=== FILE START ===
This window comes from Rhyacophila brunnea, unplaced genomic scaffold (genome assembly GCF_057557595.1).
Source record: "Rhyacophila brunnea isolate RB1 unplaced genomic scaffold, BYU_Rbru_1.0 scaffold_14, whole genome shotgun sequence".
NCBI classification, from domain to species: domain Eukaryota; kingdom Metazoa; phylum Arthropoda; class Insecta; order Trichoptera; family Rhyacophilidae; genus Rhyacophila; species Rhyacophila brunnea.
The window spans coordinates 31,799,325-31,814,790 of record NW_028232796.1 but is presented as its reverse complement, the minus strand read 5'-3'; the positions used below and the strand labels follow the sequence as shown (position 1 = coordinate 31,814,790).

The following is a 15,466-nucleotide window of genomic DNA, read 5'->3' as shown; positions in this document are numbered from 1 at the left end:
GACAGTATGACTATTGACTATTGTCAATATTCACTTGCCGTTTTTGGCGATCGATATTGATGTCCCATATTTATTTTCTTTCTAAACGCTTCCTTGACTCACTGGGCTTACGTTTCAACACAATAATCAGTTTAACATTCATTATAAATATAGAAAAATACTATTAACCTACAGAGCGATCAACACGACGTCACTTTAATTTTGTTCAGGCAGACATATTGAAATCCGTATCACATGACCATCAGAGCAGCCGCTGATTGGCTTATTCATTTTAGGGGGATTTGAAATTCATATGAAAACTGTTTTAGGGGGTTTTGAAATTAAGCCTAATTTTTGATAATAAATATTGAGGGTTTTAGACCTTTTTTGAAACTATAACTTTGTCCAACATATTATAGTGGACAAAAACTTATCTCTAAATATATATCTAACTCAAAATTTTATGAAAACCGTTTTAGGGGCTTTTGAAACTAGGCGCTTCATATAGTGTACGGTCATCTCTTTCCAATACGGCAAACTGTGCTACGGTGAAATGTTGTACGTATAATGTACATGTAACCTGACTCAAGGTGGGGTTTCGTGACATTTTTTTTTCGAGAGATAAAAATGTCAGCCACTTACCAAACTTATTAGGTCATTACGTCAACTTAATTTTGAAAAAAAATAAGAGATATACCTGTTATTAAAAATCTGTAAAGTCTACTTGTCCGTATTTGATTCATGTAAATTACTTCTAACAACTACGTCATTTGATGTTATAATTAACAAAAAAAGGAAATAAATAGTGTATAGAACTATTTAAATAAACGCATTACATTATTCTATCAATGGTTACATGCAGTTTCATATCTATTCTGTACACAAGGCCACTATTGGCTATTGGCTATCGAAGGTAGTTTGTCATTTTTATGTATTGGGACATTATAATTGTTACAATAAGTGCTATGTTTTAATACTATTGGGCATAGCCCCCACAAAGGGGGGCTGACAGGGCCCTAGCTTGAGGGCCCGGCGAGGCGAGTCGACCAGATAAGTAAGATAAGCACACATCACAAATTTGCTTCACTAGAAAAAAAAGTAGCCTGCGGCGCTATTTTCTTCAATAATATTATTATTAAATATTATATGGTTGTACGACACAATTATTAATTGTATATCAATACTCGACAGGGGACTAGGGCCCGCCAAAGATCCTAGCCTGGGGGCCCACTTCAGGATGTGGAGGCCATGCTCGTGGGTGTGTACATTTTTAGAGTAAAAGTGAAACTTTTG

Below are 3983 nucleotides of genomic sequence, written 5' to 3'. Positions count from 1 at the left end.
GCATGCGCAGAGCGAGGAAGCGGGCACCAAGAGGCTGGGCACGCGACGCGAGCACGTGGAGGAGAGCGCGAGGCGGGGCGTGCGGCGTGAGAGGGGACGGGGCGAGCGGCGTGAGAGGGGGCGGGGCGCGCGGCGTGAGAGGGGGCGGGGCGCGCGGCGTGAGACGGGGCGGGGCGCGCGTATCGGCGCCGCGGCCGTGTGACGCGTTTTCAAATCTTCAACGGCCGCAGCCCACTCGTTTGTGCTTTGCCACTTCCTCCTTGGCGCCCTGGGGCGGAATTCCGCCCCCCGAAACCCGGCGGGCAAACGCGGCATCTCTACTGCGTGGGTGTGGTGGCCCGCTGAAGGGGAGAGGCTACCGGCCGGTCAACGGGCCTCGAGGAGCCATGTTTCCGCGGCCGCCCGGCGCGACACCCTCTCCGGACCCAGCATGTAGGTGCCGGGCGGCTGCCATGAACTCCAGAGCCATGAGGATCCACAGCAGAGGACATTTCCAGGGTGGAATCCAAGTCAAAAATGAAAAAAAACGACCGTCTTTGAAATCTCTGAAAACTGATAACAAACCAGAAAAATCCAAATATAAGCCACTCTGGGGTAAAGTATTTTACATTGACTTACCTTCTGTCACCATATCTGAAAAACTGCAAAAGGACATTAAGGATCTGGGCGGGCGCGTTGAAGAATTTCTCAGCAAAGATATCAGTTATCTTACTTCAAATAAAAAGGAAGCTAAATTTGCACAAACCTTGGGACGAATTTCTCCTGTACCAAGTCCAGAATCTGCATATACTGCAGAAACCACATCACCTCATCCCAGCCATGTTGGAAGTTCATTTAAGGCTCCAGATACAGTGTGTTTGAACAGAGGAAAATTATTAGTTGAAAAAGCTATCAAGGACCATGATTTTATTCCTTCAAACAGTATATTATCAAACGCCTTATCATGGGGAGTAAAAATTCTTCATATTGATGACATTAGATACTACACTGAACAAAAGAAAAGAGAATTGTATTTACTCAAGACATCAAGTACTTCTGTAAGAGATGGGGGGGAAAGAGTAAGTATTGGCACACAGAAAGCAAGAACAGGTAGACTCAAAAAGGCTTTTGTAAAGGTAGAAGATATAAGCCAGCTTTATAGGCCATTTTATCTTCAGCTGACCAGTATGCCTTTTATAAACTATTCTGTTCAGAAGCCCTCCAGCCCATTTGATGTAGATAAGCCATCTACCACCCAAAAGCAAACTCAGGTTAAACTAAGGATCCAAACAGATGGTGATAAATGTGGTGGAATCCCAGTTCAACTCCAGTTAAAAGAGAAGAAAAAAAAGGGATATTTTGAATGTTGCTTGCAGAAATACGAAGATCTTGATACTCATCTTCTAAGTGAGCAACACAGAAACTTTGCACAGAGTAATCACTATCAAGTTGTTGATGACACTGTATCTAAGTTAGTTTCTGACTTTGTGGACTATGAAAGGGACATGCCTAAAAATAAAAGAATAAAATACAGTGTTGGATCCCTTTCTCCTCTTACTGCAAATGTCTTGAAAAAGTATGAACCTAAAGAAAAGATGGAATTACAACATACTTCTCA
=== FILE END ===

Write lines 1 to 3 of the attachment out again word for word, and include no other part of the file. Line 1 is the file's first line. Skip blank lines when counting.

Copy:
This window comes from Rhyacophila brunnea, unplaced genomic scaffold (genome assembly GCF_057557595.1).
Source record: "Rhyacophila brunnea isolate RB1 unplaced genomic scaffold, BYU_Rbru_1.0 scaffold_14, whole genome shotgun sequence".
NCBI classification, from domain to species: domain Eukaryota; kingdom Metazoa; phylum Arthropoda; class Insecta; order Trichoptera; family Rhyacophilidae; genus Rhyacophila; species Rhyacophila brunnea.